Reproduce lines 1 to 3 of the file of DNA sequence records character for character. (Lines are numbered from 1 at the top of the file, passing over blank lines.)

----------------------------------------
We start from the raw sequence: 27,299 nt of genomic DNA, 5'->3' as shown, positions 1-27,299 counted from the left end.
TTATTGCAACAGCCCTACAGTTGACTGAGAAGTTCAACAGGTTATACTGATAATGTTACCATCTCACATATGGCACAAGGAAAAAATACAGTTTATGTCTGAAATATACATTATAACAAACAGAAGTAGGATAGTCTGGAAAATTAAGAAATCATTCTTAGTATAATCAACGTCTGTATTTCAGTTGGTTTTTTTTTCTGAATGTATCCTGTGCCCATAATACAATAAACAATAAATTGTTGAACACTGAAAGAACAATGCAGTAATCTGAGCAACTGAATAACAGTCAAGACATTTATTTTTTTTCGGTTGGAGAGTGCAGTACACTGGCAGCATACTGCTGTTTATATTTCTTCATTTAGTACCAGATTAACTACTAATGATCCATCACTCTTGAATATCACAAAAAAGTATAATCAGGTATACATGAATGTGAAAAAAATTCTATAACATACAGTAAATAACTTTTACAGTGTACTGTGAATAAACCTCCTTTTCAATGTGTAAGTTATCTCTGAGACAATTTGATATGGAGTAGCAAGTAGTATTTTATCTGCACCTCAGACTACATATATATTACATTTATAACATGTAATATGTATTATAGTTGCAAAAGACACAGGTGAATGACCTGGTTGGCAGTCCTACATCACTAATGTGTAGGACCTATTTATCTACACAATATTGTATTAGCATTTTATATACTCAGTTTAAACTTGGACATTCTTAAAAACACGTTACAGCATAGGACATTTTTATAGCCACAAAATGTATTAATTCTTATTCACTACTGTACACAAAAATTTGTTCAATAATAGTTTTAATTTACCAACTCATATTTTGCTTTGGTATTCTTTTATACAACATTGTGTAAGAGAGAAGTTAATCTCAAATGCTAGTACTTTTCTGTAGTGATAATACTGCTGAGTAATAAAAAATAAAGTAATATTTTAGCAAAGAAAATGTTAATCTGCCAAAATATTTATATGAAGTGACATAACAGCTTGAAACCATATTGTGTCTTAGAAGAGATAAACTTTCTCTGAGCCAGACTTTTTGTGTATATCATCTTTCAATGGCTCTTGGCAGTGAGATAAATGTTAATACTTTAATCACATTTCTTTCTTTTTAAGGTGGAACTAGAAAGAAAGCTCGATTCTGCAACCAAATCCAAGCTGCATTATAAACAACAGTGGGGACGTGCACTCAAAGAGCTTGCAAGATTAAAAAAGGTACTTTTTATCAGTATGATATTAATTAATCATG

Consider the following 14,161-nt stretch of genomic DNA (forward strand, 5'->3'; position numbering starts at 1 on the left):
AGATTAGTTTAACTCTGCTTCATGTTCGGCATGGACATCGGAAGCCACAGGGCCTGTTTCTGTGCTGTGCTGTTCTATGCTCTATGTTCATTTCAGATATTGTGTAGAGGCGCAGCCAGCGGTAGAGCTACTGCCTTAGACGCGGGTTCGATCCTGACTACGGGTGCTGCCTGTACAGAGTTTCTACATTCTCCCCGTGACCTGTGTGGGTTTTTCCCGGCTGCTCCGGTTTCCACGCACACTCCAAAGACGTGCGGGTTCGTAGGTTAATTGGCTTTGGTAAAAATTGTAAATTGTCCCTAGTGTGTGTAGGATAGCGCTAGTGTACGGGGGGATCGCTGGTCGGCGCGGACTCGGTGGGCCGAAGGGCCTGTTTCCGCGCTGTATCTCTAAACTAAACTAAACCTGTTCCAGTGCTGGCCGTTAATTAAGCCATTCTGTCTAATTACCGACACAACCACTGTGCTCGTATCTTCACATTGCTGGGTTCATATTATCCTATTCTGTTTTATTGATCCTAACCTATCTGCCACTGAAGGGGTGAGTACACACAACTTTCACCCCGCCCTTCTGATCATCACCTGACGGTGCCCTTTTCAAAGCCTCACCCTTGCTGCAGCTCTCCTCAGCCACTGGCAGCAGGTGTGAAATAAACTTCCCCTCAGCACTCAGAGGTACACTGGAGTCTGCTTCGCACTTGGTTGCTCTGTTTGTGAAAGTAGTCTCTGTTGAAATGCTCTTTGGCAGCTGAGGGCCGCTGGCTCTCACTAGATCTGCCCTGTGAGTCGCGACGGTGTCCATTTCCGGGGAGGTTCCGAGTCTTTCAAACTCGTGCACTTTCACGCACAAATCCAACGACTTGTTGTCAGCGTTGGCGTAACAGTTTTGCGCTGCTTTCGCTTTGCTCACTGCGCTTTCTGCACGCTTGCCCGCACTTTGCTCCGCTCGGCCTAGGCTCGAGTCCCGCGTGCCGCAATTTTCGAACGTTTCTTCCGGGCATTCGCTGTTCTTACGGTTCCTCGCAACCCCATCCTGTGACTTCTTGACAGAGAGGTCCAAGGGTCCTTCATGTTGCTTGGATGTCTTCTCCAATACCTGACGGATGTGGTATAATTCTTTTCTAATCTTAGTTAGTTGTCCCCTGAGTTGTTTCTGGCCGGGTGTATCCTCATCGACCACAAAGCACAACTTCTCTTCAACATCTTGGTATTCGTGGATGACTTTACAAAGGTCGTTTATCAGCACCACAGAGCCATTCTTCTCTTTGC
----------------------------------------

We start from the raw sequence: 27,299 nt of genomic DNA, 5'->3' as shown, positions 1-27,299 counted from the left end.
TTATTGCAACAGCCCTACAGTTGACTGAGAAGTTCAACAGGTTATACTGATAATGTTACCATCTCACATATGGCACAAGGAAAAAATACAGTTTATGTCTGAAATATACATTATAACAAACAGAAGTAGGATAGTCTGGAAAATTAAGAAATCATTCTTAGTATAATCAACGTCTGTATTTCAGTTGGTTTTTTTTTCTGAATGTATCCTGTGCCCATAATACAATAAACAATAAATTGTTGAACACTGAAAGAACAATGCAGTAATCTGAGCAACTGAATAACAGTCAAGACATTTATTTTTTTTCGGTTGGAGAGTGCAGTACACTGGCAGCATACTGCTGTTTATATTTCTTCATTTAGTACCAGATTAACTACTAATGATCCATCACTCTTGAATATCACAAAAAAGTATAATCAGGTATACATGAATGTGAAAAAAATTCTATAACATACAGTAAATAACTTTTACAGTGTACTGTGAATAAACCTCCTTTTCAATGTGTAAGTTATCTCTGAGACAATTTGATATGGAGTAGCAAGTAGTATTTTATCTGCACCTCAGACTACATATATATTACATTTATAACATGTAATATGTATTATAGTTGCAAAAGACACAGGTGAATGACCTGGTTGGCAGTCCTACATCACTAATGTGTAGGACCTATTTATCTACACAATATTGTATTAGCATTTTATATACTCAGTTTAAACTTGGACATTCTTAAAAACACGTTACAGCATAGGACATTTTTATAGCCACAAAATGTATTAATTCTTATTCACTACTGTACACAAAAATTTGTTCAATAATAGTTTTAATTTACCAACTCATATTTTGCTTTGGTATTCTTTTATACAACATTGTGTAAGAGAGAAGTTAATCTCAAATGCTAGTACTTTTCTGTAGTGATAATACTGCTGAGTAATAAAAAATAAAGTAATATTTTAGCAAAGAAAATGTTAATCTGCCAAAATATTTATATGAAGTGACATAACAGCTTGAAACCATATTGTGTCTTAGAAGAGATAAACTTTCTCTGAGCCAGACTTTTTGTGTATATCATCTTTCAATGGCTCTTGGCAGTGAGATAAATGTTAATACTTTAATCACATTTCTTTCTTTTTAAGGTGGAACTAGAAAGAAAGCTCGATTCTGCAACCAAATCCAAGCTGCATTATAAACAACAGTGGGGACGTGCACTCAAAGAGCTTGCAAGATTAAAAAAGGTACTTTTTATCAGTATGATATTAATTAATCATG

Consider the following 14,161-nt stretch of genomic DNA (forward strand, 5'->3'; position numbering starts at 1 on the left):